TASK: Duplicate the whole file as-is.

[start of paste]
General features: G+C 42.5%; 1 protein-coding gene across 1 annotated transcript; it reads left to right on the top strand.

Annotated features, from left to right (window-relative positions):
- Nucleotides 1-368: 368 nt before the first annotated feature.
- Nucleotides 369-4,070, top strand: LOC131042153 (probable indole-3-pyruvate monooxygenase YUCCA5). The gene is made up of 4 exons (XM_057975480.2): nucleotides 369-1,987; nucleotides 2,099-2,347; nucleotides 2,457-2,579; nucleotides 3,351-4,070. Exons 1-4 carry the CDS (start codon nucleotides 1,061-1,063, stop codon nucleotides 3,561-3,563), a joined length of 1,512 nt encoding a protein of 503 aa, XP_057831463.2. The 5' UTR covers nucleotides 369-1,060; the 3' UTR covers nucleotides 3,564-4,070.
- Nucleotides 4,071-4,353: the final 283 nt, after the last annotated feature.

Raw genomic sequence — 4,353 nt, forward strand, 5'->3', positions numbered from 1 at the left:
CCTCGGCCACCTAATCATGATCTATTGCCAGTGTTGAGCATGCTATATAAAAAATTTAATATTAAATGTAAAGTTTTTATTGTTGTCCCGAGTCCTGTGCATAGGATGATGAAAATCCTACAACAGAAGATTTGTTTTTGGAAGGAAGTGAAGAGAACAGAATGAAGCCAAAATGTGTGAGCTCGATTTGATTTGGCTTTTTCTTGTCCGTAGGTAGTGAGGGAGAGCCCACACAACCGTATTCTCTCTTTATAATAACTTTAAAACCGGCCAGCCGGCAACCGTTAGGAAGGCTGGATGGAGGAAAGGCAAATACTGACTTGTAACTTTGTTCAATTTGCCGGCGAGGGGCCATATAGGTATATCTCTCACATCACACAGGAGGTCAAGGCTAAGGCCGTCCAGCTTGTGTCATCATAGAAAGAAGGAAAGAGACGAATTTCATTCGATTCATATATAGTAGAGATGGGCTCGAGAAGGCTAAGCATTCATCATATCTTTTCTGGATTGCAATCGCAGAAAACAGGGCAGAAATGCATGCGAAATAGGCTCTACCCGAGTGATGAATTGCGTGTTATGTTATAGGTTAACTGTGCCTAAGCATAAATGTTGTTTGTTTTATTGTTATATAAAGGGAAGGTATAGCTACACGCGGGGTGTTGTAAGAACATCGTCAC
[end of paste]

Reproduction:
General features: G+C 42.5%; 1 protein-coding gene across 1 annotated transcript; it reads left to right on the top strand.

Annotated features, from left to right (window-relative positions):
- Nucleotides 1-368: 368 nt before the first annotated feature.
- Nucleotides 369-4,070, top strand: LOC131042153 (probable indole-3-pyruvate monooxygenase YUCCA5). The gene is made up of 4 exons (XM_057975480.2): nucleotides 369-1,987; nucleotides 2,099-2,347; nucleotides 2,457-2,579; nucleotides 3,351-4,070. Exons 1-4 carry the CDS (start codon nucleotides 1,061-1,063, stop codon nucleotides 3,561-3,563), a joined length of 1,512 nt encoding a protein of 503 aa, XP_057831463.2. The 5' UTR covers nucleotides 369-1,060; the 3' UTR covers nucleotides 3,564-4,070.
- Nucleotides 4,071-4,353: the final 283 nt, after the last annotated feature.

Raw genomic sequence — 4,353 nt, forward strand, 5'->3', positions numbered from 1 at the left:
CCTCGGCCACCTAATCATGATCTATTGCCAGTGTTGAGCATGCTATATAAAAAATTTAATATTAAATGTAAAGTTTTTATTGTTGTCCCGAGTCCTGTGCATAGGATGATGAAAATCCTACAACAGAAGATTTGTTTTTGGAAGGAAGTGAAGAGAACAGAATGAAGCCAAAATGTGTGAGCTCGATTTGATTTGGCTTTTTCTTGTCCGTAGGTAGTGAGGGAGAGCCCACACAACCGTATTCTCTCTTTATAATAACTTTAAAACCGGCCAGCCGGCAACCGTTAGGAAGGCTGGATGGAGGAAAGGCAAATACTGACTTGTAACTTTGTTCAATTTGCCGGCGAGGGGCCATATAGGTATATCTCTCACATCACACAGGAGGTCAAGGCTAAGGCCGTCCAGCTTGTGTCATCATAGAAAGAAGGAAAGAGACGAATTTCATTCGATTCATATATAGTAGAGATGGGCTCGAGAAGGCTAAGCATTCATCATATCTTTTCTGGATTGCAATCGCAGAAAACAGGGCAGAAATGCATGCGAAATAGGCTCTACCCGAGTGATGAATTGCGTGTTATGTTATAGGTTAACTGTGCCTAAGCATAAATGTTGTTTGTTTTATTGTTATATAAAGGGAAGGTATAGCTACACGCGGGGTGTTGTAAGAACATCGTCAC